An ongoing conflict
It’s no secret that in recent years there has been a growing tide of resentment from some of Barcelona’s residents towards what they see as an out of control tourist industry. The 2014 documentary Bye Bye Barcelona portrays a city being ‘lost’ to tourism as spaces such as the Gothic Quarter, Park Güell and the Sagrada Família become virtual no-go areas for local residents.
Since the 1992 Olympic Games Barcelona has become one of the most popular tourist destinations in Europe, welcoming an estimated 32 million tourists per year. The local council has pursued measures to make the city tourist-friendly, focusing on public transport, accommodation and ease of access to the main sites. In the private sector, restaurants, hotels and tourist shops have all benefited from the boom of visitors and the sector – which accounts for about 14% of the economy – is one of the biggest sources of employment in the city.
The left-wing activist-cum-politician Ada Colau was elected mayor of Barcelona in May 2015 on a program which among other things promised to address the housing problems the city faced and the challenges posed by tourism. Since then the local council has introduced new legislation regulating the number of new hotels and tourist accommodation which can be created in certain key areas, namely the Gothic Quarter, the Born, parts of Eixample and Poble Sec.
Short-let rentals and the problem of housing
One of the first steps taken by the local government was to crack down on the online room-letting website Airbnb (as well as rival companies such as HomeAway). The company has been accused of allowing private owners to let out whole apartments for short-lets without requiring proof that the owners have the required tourism license from the council.
Part of the appeal of short-lets is the fact that owners can make many times the amount they would by renting out on a long-term basis. A flat going for €1,000 a month can easily fetch €200 a night on websites such as Airbnb. As a result many home-owners have opted for short-lets only, creating a shortage in the long-term rental market in the city. Where flats are available for long-term rental, many locals struggle to keep up with the rising costs of rent due to demand superseding offer: the letting website Idealista noted an average 16% increase in prices for the year 2016.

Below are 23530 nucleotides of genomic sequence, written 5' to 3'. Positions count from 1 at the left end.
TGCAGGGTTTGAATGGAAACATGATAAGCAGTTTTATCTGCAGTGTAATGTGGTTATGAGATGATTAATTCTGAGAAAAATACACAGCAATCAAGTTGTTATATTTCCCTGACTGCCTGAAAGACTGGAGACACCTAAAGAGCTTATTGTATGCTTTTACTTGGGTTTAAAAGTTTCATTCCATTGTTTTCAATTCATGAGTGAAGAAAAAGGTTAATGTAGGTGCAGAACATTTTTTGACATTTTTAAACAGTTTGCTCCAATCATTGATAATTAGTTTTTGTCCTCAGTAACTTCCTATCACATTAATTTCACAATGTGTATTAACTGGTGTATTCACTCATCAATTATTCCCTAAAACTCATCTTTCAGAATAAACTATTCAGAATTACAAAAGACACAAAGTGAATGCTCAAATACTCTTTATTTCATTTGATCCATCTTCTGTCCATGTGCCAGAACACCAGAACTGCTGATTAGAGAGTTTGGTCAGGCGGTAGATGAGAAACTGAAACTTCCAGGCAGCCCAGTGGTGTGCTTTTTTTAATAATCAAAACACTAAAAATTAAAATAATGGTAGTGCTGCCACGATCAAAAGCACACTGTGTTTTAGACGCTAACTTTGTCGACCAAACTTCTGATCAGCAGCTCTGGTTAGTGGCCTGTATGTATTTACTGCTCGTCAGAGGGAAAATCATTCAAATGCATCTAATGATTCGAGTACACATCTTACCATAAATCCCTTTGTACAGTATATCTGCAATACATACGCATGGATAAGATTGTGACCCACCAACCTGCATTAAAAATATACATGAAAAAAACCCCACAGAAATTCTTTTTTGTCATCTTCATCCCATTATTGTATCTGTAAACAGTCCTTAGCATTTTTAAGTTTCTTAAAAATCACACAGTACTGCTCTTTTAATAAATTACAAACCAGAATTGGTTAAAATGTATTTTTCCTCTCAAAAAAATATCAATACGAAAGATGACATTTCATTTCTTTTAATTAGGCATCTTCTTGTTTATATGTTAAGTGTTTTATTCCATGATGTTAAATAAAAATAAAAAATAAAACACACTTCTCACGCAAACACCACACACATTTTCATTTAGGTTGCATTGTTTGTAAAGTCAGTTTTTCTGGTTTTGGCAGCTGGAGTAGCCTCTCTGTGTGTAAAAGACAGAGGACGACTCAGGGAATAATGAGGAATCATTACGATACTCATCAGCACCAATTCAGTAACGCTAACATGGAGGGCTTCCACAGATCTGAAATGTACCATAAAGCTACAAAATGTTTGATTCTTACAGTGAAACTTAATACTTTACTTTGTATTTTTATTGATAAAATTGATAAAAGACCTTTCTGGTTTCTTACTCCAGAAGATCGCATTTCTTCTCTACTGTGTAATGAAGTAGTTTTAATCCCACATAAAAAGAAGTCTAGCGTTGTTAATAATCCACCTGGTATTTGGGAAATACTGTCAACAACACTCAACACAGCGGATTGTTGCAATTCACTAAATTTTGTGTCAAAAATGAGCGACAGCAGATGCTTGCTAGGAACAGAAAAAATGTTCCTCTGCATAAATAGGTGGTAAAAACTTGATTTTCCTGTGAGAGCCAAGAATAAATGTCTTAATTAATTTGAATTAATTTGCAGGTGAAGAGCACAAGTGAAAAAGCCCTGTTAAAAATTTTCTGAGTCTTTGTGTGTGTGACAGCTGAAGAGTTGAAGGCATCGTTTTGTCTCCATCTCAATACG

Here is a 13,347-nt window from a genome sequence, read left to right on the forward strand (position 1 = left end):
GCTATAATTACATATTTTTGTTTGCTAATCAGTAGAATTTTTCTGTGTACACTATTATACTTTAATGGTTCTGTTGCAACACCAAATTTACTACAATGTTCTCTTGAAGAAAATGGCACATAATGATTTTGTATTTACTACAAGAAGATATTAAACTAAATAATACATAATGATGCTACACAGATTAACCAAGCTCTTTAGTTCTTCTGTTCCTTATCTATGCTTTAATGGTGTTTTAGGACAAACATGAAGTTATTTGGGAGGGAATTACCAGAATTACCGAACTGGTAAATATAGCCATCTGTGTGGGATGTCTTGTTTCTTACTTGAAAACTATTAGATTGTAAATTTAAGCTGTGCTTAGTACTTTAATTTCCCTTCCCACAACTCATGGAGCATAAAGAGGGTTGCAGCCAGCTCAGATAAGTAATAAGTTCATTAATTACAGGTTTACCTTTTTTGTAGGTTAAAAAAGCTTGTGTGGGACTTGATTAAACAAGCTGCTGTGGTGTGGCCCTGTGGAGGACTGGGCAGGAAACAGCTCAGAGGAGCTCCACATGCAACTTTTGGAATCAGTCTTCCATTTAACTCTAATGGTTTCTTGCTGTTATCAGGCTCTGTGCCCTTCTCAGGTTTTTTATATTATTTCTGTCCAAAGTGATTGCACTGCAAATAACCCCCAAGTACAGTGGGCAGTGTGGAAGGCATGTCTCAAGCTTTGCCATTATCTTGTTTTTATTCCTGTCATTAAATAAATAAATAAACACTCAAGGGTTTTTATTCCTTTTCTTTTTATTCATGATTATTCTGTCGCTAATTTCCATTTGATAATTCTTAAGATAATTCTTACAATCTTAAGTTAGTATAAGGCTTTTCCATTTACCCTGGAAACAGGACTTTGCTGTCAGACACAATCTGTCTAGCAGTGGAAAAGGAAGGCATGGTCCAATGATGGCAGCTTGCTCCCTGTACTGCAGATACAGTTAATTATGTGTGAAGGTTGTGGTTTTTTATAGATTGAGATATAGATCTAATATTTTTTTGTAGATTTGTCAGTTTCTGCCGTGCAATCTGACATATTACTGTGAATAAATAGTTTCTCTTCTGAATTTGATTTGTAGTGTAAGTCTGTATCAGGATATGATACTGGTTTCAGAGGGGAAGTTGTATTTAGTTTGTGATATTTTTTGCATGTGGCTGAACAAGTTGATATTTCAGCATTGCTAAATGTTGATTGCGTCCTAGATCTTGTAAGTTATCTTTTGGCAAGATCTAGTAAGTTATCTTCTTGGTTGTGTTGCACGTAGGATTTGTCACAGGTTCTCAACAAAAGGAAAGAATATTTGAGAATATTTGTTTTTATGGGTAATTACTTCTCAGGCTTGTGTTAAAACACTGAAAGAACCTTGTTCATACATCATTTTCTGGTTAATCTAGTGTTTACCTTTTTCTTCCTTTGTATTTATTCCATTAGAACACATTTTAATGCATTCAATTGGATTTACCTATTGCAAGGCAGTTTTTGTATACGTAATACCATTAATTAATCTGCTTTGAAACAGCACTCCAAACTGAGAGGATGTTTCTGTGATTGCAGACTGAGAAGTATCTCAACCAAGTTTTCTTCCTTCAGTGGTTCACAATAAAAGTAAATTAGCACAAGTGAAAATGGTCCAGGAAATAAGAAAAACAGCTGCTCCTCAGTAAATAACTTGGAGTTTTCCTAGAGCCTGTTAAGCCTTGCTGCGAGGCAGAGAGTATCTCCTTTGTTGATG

As a result, Airbnb has for many become the face of the housing problem in the city, as many residents find themselves unable to find a property to rent within the city centre. Certain go so far as to say it is threatening the social fabric of certain neighbourhoods as the younger generation are unable to live among their elders and many find themselves priced out of the areas they have lived their whole life.
Crackdown on illegal rentals
Horror stories in the news have done nothing to ease the tension – one woman reportedly had to squat her own apartment to regain access to it after she found out that the person she was renting the flat was illegally subletting the flat on Airbnb. News that one of the Airbnb managers had themselves illegally listed a sublet flat on the website did nothing to appease anger towards the company. The conflict culminated in 2016 when the city of Barcelona fined Airbnb some €600,000 for refusing to release the records of all users who did not comply with licensing requirements.
Scapegoat or genuine threat to Barcelona’s housing situation, Airbnb has been in ongoing talks with the local council to reach a solution here in Catalonia. Earlier in July the two parties finally came to an agreement as Airbnb has accepted to remove adverts for illegally rented flats from the site. The city had threatened to renew the fine this year if there was no change in the company’s response.
Whether this latest agreement will appease the situation on the ground rests to be seen as the tourist season hits its peak in August. With many of Barcelona’s residents leaving the city for annual holiday, September will be a telling month for the local council.